Meridian 602 CD transport

"I don't like Mondays!" sang Bob Geldof some years back, and I'm beginning to hate Mondays too. No, not for the obvious reason. You see, Monday is "hate-mail" day. Every day I get letters from Stereophile's readers. But for some reason known only to the mavens (or should that be Clavens?) of the US Postal Service, the ones pointing out my stupidity, dishonesty, and sheer incompetence as a human being arrive on Mondays.

For example: "Bits are bits, and it is therefore dishonest for Stereophile's writers to continue to insist that they can hear any differences between CD players or digital processors!" recently wrote an angry reader, canceling his subscription. (They always tell me they're going to cancel their subscription.) "Yeah, right!" thought I, having just sat through a comparative audition of, would you believe, digital data interconnects in Robert Harley's listening room. Some of the differences I heard were not trivial. They might even be audible in a blind listening test.

I wished I could have uprooted that complacent Monday-morning digiphile, sat him down in Bob's system's sweet spot, and declaimed something along the lines of, "You can't tell me you don't hear that!" At which he would have broken down, said "You're right!", admitted the hitherto uncorrected error of his ways, bought a complete set of Stereophile back issues, and gone on to lead a full, productive life instead of conspiring with the Postal Service to destroy the equanimity of my Monday mornings. Instead, I respond to such critics with pleasant letters, littered with references and well-supported arguments, all of which I know will have no effect on the recipients' opinions.

It was with joy at the synchronicity, therefore, that on the following Tuesday I read the "Letters" section of the April 1991 issue of the English magazine Hi-Fi News & Record Review (footnote 1). In a lengthy letter, respected UK designer Stan Curtis angrily dismissed the claims of engineers (who should know better) that it is a fact that a digital one is a one and a digital zero is a zero and ever more shall be so. Stated Stan succinctly, "This 'fact' belongs in a different category from the 'fact' that if you punch a brick wall you invariably hurt your hand," and he warmed to his theme by pointing out that once the CD's information has been read and error-corrected to produce digital data, this bit stream is totally unprotected from further degradation or corruption.

And one of the obvious ways in which to corrupt the data is to fool around with its timing, a process called "jitter." As I showed with the computer simulations in my recent "Jitter, Bits, & Sound Quality" article (footnote 2), varying the word-to-word timing of the data fed to the DAC by as little as 1ns—a nanosecond, or a billionth of a second—reduces the resolution of what would otherwise be 16-bit data to 15 bits! The greater the jitter, the lower the resolution of a CD playback system—and it will come as no surprise, I am sure, to learn that jitter of at least 1ns is not only possible, it is common.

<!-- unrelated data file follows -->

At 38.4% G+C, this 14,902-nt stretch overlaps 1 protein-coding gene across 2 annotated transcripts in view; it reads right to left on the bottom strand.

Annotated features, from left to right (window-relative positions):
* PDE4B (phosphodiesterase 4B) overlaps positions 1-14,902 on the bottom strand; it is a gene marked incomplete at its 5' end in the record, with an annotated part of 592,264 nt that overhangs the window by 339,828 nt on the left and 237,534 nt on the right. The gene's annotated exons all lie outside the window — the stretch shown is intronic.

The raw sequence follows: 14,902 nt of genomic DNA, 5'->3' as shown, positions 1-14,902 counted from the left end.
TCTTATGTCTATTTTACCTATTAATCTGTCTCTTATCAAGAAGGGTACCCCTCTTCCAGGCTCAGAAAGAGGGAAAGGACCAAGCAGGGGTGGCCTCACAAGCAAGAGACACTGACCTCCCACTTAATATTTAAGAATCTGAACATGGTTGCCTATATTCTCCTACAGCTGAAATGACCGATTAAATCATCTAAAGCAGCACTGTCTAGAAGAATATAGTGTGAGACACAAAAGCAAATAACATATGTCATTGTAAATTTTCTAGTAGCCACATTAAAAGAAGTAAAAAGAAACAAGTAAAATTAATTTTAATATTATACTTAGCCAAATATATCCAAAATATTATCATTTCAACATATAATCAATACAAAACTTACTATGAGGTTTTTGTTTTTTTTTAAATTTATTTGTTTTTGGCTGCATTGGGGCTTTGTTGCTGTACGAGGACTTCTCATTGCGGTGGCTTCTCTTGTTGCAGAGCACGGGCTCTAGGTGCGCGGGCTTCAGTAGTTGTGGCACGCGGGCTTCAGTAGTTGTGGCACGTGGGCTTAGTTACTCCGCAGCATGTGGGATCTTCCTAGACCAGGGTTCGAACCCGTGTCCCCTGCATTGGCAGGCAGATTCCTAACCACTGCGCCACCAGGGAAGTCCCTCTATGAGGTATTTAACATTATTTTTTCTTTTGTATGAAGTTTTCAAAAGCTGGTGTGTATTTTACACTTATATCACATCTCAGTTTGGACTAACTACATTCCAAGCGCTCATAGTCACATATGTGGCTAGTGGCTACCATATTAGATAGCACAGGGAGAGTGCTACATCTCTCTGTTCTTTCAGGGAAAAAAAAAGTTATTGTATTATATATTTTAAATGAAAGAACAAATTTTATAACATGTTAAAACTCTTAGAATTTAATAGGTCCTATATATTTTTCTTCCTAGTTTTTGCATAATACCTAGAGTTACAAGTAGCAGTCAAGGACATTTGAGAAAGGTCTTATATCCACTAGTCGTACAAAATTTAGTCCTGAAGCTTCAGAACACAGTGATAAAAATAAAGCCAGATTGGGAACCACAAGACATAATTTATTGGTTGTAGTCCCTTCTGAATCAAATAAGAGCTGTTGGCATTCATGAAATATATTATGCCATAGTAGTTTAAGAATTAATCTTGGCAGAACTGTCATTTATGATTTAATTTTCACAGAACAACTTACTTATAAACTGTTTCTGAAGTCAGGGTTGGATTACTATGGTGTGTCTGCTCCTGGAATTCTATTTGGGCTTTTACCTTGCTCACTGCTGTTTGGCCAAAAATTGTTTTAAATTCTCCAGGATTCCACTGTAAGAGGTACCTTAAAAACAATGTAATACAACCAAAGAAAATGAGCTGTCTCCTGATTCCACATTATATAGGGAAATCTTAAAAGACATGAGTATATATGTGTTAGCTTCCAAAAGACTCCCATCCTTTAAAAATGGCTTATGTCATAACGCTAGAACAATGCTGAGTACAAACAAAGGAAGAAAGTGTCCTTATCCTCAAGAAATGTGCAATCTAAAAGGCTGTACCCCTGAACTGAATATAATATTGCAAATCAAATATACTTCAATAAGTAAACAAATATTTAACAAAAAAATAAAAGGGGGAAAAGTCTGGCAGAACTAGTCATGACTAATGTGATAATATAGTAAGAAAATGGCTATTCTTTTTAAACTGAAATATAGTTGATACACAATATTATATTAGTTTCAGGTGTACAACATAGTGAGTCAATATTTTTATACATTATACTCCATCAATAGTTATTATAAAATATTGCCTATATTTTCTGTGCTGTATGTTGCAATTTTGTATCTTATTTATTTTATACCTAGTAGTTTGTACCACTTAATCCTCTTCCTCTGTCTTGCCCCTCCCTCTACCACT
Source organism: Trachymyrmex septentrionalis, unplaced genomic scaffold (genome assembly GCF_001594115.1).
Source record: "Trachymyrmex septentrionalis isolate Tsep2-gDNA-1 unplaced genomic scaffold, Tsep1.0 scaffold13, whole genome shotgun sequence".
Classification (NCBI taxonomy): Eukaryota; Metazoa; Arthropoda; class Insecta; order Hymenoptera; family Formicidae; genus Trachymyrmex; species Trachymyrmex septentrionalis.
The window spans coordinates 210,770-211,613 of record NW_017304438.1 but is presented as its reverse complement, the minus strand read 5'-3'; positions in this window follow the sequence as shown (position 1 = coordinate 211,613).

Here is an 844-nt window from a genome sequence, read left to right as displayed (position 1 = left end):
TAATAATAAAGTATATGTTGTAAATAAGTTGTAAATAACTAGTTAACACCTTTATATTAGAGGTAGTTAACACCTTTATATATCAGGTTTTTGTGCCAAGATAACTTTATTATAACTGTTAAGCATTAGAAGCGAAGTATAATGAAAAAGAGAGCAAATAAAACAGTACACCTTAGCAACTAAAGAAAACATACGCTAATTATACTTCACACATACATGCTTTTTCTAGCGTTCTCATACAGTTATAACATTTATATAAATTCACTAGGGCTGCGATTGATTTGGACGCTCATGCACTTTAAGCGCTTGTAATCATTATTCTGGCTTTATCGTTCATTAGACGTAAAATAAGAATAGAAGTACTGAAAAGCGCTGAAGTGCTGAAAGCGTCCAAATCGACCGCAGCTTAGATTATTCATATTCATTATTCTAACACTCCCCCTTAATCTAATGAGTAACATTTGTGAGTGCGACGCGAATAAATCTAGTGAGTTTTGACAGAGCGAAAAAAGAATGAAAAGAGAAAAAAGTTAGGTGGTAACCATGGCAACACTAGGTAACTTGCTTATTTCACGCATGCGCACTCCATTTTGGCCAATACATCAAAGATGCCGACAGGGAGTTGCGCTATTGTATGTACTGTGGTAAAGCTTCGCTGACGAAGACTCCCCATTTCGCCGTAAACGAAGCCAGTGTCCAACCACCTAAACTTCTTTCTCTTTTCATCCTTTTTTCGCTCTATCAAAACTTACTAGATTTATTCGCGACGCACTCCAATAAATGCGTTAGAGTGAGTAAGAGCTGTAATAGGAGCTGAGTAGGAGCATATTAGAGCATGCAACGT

"Bits are bits?" say you.

"Ha!" say I.

Having got that out of my system, let me tell you about Meridian's 602 CD transport. Now the very existence of the component category "CD transports" seems to irritate my Monday-morning moaners. But it has surprised me that despite the proliferation of standalone D/A processors, only a relatively few companies have squared the circle by introducing CD "turntables." In this and other recent issues of the magazine, our reviewers have auditioned transports from Arcam, Wadia, Esoteric, and Proceed, while a Krell MD-1 has just arrived as I string these words together on the computer monitor. But as Meridian had sent a 602 transport to accompany their D6000 active digital loudspeaker (which Robert Harley will be reviewing shortly), I decided to spend some time with it and report on how I got on.

What it is
The 602 is superficially identical to the Meridian 208 CD player/preamplifier that I reviewed last December in that it is an attractively proportioned, black-finished unit with a glass face. A single row of vertical gold pushbuttons rather than the 208's double row of acrylic buttons distinguishes the new unit, however, and instead of the 208's rather clunky 7-segment green LED display, the 602 has a green alphanumeric display which forms real words as opposed to altered numbers. (Perversely, these are rather harder to see from across the room than the 208's primitive runes.)

Footnote 1: As you read this, it is exactly five years since I gave up the editorship of that hallowed organ to take over the helm of the good ship Stereophile. Time sure flies when you're having fun!

Footnote 2: Stereophile Vol.13 No.12, December 1990, p.179.

Boothroyd/Stuart Ltd.
North American Distributor: Meridian America Inc.
8055 Troon Circle, Suite C
Austell, GA 30168-7849
(404) 344-7111